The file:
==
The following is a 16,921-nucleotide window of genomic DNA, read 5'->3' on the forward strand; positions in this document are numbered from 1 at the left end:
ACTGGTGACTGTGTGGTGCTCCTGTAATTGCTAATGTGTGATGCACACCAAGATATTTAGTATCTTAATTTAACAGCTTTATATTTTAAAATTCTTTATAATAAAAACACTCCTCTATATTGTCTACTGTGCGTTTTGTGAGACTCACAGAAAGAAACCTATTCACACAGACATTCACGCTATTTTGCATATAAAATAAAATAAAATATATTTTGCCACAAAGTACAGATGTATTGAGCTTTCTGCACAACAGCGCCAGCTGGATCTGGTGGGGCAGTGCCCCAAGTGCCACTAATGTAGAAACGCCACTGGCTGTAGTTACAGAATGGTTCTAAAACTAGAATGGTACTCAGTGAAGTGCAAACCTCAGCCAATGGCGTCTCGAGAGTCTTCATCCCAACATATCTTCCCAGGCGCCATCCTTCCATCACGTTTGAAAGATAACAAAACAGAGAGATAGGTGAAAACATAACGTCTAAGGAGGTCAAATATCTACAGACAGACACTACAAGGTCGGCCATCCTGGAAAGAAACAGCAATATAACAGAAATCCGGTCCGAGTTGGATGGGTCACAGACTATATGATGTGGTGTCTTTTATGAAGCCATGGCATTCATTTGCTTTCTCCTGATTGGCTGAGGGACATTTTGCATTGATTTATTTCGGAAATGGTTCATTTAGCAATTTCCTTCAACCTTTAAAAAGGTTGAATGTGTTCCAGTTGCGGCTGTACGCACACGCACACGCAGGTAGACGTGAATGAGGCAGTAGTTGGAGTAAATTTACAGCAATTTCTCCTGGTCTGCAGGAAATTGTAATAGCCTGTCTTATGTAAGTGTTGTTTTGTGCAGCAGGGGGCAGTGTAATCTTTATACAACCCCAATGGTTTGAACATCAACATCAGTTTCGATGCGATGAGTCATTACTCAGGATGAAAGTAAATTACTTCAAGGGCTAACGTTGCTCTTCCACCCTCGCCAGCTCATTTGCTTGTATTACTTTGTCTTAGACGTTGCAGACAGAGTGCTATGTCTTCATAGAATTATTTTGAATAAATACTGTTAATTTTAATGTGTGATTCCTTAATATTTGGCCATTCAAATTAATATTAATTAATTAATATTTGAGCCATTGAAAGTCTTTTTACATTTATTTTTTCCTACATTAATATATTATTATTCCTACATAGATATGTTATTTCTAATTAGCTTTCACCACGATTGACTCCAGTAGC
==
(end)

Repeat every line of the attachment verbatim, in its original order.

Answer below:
The following is a 16,921-nucleotide window of genomic DNA, read 5'->3' on the forward strand; positions in this document are numbered from 1 at the left end:
ACTGGTGACTGTGTGGTGCTCCTGTAATTGCTAATGTGTGATGCACACCAAGATATTTAGTATCTTAATTTAACAGCTTTATATTTTAAAATTCTTTATAATAAAAACACTCCTCTATATTGTCTACTGTGCGTTTTGTGAGACTCACAGAAAGAAACCTATTCACACAGACATTCACGCTATTTTGCATATAAAATAAAATAAAATATATTTTGCCACAAAGTACAGATGTATTGAGCTTTCTGCACAACAGCGCCAGCTGGATCTGGTGGGGCAGTGCCCCAAGTGCCACTAATGTAGAAACGCCACTGGCTGTAGTTACAGAATGGTTCTAAAACTAGAATGGTACTCAGTGAAGTGCAAACCTCAGCCAATGGCGTCTCGAGAGTCTTCATCCCAACATATCTTCCCAGGCGCCATCCTTCCATCACGTTTGAAAGATAACAAAACAGAGAGATAGGTGAAAACATAACGTCTAAGGAGGTCAAATATCTACAGACAGACACTACAAGGTCGGCCATCCTGGAAAGAAACAGCAATATAACAGAAATCCGGTCCGAGTTGGATGGGTCACAGACTATATGATGTGGTGTCTTTTATGAAGCCATGGCATTCATTTGCTTTCTCCTGATTGGCTGAGGGACATTTTGCATTGATTTATTTCGGAAATGGTTCATTTAGCAATTTCCTTCAACCTTTAAAAAGGTTGAATGTGTTCCAGTTGCGGCTGTACGCACACGCACACGCAGGTAGACGTGAATGAGGCAGTAGTTGGAGTAAATTTACAGCAATTTCTCCTGGTCTGCAGGAAATTGTAATAGCCTGTCTTATGTAAGTGTTGTTTTGTGCAGCAGGGGGCAGTGTAATCTTTATACAACCCCAATGGTTTGAACATCAACATCAGTTTCGATGCGATGAGTCATTACTCAGGATGAAAGTAAATTACTTCAAGGGCTAACGTTGCTCTTCCACCCTCGCCAGCTCATTTGCTTGTATTACTTTGTCTTAGACGTTGCAGACAGAGTGCTATGTCTTCATAGAATTATTTTGAATAAATACTGTTAATTTTAATGTGTGATTCCTTAATATTTGGCCATTCAAATTAATATTAATTAATTAATATTTGAGCCATTGAAAGTCTTTTTACATTTATTTTTTCCTACATTAATATATTATTATTCCTACATAGATATGTTATTTCTAATTAGCTTTCACCACGATTGACTCCAGTAGC